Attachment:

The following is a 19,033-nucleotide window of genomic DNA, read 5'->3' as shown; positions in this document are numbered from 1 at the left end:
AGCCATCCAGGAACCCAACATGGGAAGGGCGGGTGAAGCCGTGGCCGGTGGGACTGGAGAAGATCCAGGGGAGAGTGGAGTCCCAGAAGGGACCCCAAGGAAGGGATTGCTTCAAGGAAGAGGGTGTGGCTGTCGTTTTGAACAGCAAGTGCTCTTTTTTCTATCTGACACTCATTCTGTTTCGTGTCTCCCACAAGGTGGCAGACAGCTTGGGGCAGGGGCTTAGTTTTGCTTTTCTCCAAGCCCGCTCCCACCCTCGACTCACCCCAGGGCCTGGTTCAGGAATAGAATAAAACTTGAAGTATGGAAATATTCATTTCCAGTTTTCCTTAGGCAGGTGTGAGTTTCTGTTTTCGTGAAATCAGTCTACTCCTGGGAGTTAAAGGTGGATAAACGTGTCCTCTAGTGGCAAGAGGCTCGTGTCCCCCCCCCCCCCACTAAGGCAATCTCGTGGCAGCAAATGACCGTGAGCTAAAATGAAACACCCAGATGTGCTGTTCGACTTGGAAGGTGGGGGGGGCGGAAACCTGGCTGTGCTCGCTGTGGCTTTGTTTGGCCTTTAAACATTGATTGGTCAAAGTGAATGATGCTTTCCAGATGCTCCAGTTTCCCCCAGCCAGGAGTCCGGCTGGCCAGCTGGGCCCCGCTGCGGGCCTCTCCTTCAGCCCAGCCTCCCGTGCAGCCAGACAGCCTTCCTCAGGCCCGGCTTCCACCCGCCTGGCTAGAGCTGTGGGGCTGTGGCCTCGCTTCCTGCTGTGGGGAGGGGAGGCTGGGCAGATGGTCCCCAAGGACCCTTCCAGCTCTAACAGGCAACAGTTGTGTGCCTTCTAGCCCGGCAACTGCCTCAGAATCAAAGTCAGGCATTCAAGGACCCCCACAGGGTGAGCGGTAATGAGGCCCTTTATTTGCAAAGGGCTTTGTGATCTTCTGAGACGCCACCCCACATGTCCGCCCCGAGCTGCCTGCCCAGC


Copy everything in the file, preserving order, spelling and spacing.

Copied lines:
The following is a 19,033-nucleotide window of genomic DNA, read 5'->3' as shown; positions in this document are numbered from 1 at the left end:
AGCCATCCAGGAACCCAACATGGGAAGGGCGGGTGAAGCCGTGGCCGGTGGGACTGGAGAAGATCCAGGGGAGAGTGGAGTCCCAGAAGGGACCCCAAGGAAGGGATTGCTTCAAGGAAGAGGGTGTGGCTGTCGTTTTGAACAGCAAGTGCTCTTTTTTCTATCTGACACTCATTCTGTTTCGTGTCTCCCACAAGGTGGCAGACAGCTTGGGGCAGGGGCTTAGTTTTGCTTTTCTCCAAGCCCGCTCCCACCCTCGACTCACCCCAGGGCCTGGTTCAGGAATAGAATAAAACTTGAAGTATGGAAATATTCATTTCCAGTTTTCCTTAGGCAGGTGTGAGTTTCTGTTTTCGTGAAATCAGTCTACTCCTGGGAGTTAAAGGTGGATAAACGTGTCCTCTAGTGGCAAGAGGCTCGTGTCCCCCCCCCCCCCACTAAGGCAATCTCGTGGCAGCAAATGACCGTGAGCTAAAATGAAACACCCAGATGTGCTGTTCGACTTGGAAGGTGGGGGGGGCGGAAACCTGGCTGTGCTCGCTGTGGCTTTGTTTGGCCTTTAAACATTGATTGGTCAAAGTGAATGATGCTTTCCAGATGCTCCAGTTTCCCCCAGCCAGGAGTCCGGCTGGCCAGCTGGGCCCCGCTGCGGGCCTCTCCTTCAGCCCAGCCTCCCGTGCAGCCAGACAGCCTTCCTCAGGCCCGGCTTCCACCCGCCTGGCTAGAGCTGTGGGGCTGTGGCCTCGCTTCCTGCTGTGGGGAGGGGAGGCTGGGCAGATGGTCCCCAAGGACCCTTCCAGCTCTAACAGGCAACAGTTGTGTGCCTTCTAGCCCGGCAACTGCCTCAGAATCAAAGTCAGGCATTCAAGGACCCCCACAGGGTGAGCGGTAATGAGGCCCTTTATTTGCAAAGGGCTTTGTGATCTTCTGAGACGCCACCCCACATGTCCGCCCCGAGCTGCCTGCCCAGC